Wednesday, October 6, 2010

Author Interview: Julie Berry

Meet author Julie Berry!

Books 
 I''m so happy to have to the chance to interview her here at Bookmac today! For those of you who don't know Julie, her newly released novel is called Secondhand Charm and I have a review of it below!


1.) Why did you decide to write a fantasy novel for young adults?


 

 I wrote the kind of book I enjoy reading. I don’t remember ever musing, “Hm, should I write a corporate crime thriller? A depressing memoir? ... I know. How about young adult fantasy? Bingo.” There was never a choice. When I opened my creative cupboard, that’s what was sitting on the shelves.

 

 2.) If you could describe your book using only three words which ones would you choose?

 

 Can I list the three words I hope others will choose? “Brilliant, inspired, award-winning?” That last one was a cheat, I suppose. If I must choose my own, how about: “I like fish?” I’m trying here, grasping … Adjectives elude me. Would you settle for ingredients? “Adventure, danger, myth.” (Plus kissing.)

 

 

3.) How did you come up with names for all of your characters?

 

 Naming is always fun. Some names in Secondhand Charm have thematic significance, for me at least. Others are simply harvested from lists of names I find online. I look up first names and surnames that existed in England and France during the 18th Century, then trawl through them for the ones I like best.

 

 4.) Are any of your characters based off of people you know?

 

 Not really. There’s a little bit of me in every first-person girl protagonist I write. I hope it won’t spoil things for my readers when I say that every leading guy I write has a bit of my husband in him. But really, girls, you should see my husband. I’m not kidding.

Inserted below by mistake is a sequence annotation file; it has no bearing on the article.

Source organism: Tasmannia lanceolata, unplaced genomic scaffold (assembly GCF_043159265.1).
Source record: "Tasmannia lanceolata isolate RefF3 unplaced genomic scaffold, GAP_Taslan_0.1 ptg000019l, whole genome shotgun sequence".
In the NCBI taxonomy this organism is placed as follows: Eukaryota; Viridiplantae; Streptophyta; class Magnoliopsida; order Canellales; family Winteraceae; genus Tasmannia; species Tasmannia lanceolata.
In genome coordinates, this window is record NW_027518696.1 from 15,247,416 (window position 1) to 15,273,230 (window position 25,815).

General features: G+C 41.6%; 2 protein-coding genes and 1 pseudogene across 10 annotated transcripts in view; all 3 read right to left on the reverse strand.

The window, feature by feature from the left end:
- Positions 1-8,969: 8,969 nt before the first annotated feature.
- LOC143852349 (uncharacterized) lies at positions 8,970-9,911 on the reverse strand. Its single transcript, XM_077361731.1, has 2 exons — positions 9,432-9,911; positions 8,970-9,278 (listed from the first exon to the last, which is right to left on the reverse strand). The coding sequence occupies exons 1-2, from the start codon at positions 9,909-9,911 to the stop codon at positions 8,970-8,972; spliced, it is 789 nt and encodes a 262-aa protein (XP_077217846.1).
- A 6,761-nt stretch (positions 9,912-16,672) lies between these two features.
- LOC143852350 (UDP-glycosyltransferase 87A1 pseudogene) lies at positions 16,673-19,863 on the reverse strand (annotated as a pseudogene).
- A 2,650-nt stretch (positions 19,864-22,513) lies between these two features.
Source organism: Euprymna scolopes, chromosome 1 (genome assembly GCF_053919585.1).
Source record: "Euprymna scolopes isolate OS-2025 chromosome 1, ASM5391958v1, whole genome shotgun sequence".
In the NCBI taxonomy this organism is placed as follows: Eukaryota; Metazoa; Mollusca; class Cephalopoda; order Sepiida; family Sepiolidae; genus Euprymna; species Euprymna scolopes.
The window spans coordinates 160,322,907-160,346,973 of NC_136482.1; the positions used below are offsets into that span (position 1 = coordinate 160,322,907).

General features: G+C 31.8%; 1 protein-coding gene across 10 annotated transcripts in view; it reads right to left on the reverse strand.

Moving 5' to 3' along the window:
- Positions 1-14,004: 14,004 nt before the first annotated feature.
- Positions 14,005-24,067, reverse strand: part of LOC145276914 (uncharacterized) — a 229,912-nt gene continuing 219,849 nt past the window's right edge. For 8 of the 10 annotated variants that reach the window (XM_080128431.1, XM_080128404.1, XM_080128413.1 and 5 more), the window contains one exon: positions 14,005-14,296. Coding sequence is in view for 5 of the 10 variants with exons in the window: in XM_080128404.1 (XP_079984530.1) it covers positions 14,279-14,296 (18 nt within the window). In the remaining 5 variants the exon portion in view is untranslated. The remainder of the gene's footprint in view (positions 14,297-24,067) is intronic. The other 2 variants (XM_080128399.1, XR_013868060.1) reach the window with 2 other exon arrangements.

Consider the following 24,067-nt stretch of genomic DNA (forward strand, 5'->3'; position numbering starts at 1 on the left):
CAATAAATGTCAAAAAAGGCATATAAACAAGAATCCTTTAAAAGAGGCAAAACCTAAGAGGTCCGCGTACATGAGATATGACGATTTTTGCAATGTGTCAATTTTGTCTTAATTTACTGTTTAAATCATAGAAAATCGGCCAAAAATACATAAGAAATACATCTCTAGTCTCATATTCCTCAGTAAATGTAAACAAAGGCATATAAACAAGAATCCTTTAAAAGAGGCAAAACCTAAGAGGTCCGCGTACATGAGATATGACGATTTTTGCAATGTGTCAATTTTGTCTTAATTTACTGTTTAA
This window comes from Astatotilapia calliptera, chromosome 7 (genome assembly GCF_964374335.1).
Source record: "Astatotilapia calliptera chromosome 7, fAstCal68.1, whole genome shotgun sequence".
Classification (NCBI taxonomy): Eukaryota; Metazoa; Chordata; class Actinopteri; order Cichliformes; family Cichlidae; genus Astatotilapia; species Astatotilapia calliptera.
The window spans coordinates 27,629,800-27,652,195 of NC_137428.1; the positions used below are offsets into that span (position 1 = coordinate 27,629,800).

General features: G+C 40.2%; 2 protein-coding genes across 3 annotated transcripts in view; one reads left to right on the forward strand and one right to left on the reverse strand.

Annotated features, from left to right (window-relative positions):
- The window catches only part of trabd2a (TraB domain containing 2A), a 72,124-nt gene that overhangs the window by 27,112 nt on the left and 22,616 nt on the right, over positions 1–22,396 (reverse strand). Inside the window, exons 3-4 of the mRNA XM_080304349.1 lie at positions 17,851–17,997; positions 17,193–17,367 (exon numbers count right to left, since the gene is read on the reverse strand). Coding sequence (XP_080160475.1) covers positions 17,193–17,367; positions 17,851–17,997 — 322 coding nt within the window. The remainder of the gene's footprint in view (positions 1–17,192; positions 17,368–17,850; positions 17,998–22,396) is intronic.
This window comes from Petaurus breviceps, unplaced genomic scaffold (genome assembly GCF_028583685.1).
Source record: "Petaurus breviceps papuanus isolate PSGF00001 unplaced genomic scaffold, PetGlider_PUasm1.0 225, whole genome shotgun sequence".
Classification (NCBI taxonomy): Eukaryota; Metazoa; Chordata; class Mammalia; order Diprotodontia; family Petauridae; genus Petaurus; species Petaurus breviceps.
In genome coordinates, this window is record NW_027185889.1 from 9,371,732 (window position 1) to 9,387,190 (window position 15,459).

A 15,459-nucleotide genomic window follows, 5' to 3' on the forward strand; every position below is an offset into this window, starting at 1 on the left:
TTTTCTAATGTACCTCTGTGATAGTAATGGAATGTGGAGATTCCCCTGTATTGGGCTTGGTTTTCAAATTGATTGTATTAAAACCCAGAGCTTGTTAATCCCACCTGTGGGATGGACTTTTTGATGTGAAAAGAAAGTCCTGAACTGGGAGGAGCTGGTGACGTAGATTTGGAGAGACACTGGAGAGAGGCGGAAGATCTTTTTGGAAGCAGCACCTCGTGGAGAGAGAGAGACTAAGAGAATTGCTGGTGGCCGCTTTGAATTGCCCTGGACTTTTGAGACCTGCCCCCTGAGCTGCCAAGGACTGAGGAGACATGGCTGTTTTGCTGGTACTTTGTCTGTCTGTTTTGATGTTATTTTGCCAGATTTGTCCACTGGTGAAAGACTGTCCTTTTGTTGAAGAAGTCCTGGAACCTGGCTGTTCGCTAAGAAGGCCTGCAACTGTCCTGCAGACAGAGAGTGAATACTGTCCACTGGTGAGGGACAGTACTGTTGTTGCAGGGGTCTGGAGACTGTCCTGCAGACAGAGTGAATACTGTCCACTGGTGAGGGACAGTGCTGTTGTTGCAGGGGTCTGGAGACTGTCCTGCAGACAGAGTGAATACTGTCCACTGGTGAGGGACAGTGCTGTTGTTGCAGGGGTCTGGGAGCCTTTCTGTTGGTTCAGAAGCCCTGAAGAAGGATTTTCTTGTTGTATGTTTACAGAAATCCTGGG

5.) Did you have to do any research for your novel?

 

 I did, and I always do, whenever I’m writing anything set in the past, even if it’s a made-up past. European history fascinates me – social, linguistic, religious, political. Part of the fun of writing each book is the exploration into new historical territory. Researching details for period authenticity helps my settings feel more believable, I think, even if there is no kingdom of Pylander. Although I don’t attempt to use speech patterns that would have been used in the 18th Century – no “thee” and “thou” for me – I do research every word I use to make sure it existed in English during the time period in which my novel is set.

 

 

6.) Do you plan on writing more fantasy for young adults in the future?

 

 Absolutely. I’ve only just begun to play. Stay tuned!
 
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Can't wait!
 
-M.

2 comments:

Jennifer said...

Great interview - I especially liked the answer to #4 :)

Bloomsbury Teens said...

Thanks for the interview! We've posted a link on the official Bloomsbury Teens Facebook page: http://www.facebook.com/BloomsburyTeens